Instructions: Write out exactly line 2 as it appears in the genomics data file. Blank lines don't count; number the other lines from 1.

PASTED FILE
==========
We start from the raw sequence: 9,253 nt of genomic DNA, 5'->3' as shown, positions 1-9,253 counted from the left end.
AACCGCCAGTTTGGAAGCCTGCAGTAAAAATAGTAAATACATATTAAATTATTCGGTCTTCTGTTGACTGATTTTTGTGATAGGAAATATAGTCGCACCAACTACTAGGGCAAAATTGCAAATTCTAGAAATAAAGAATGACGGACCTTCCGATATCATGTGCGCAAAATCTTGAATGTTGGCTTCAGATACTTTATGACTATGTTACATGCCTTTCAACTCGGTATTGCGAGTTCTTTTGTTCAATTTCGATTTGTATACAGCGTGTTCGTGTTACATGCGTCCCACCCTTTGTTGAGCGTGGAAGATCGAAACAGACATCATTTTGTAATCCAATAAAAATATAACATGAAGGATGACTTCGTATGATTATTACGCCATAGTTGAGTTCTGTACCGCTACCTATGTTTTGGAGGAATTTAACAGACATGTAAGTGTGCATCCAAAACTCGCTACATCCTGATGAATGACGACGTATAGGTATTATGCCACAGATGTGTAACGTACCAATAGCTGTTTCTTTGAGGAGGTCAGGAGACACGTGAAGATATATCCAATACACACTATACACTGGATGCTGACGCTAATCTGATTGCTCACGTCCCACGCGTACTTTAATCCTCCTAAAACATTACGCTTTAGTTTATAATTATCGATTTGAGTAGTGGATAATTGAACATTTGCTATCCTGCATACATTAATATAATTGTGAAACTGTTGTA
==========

AACCGCCAGTTTGGAAGCCTGCAGTAAAAATAGTAAATACATATTAAATTATTCGGTCTTCTGTTGACTGATTTTTGTGATAGGAAATATAGTCGCACCAACTACTAGGGCAAAATTGCAAATTCTAGAAATAAAGAATGACGGACCTTCCGATATCATGTGCGCAAAATCTTGAATGTTGGCTTCAGATACTTTATGACTATGTTACATGCCTTTCAACTCGGTATTGCGAGTTCTTTTGTTCAATTTCGATTTGTATACAGCGTGTTCGTGTTACATGCGTCCCACCCTTTGTTGAGCGTGGAAGATCGAAACAGACATCATTTTGTAATCCAATAAAAATATAACATGAAGGATGACTTCGTATGATTATTACGCCATAGTTGAGTTCTGTACCGCTACCTATGTTTTGGAGGAATTTAACAGACATGTAAGTGTGCATCCAAAACTCGCTACATCCTGATGAATGACGACGTATAGGTATTATGCCACAGATGTGTAACGTACCAATAGCTGTTTCTTTGAGGAGGTCAGGAGACACGTGAAGATATATCCAATACACACTATACACTGGATGCTGACGCTAATCTGATTGCTCACGTCCCACGCGTACTTTAATCCTCCTAAAACATTACGCTTTAGTTTATAATTATCGATTTGAGTAGTGGATAATTGAACATTTGCTATCCTGCATACATTAATATAATTGTGAAACTGTTGTA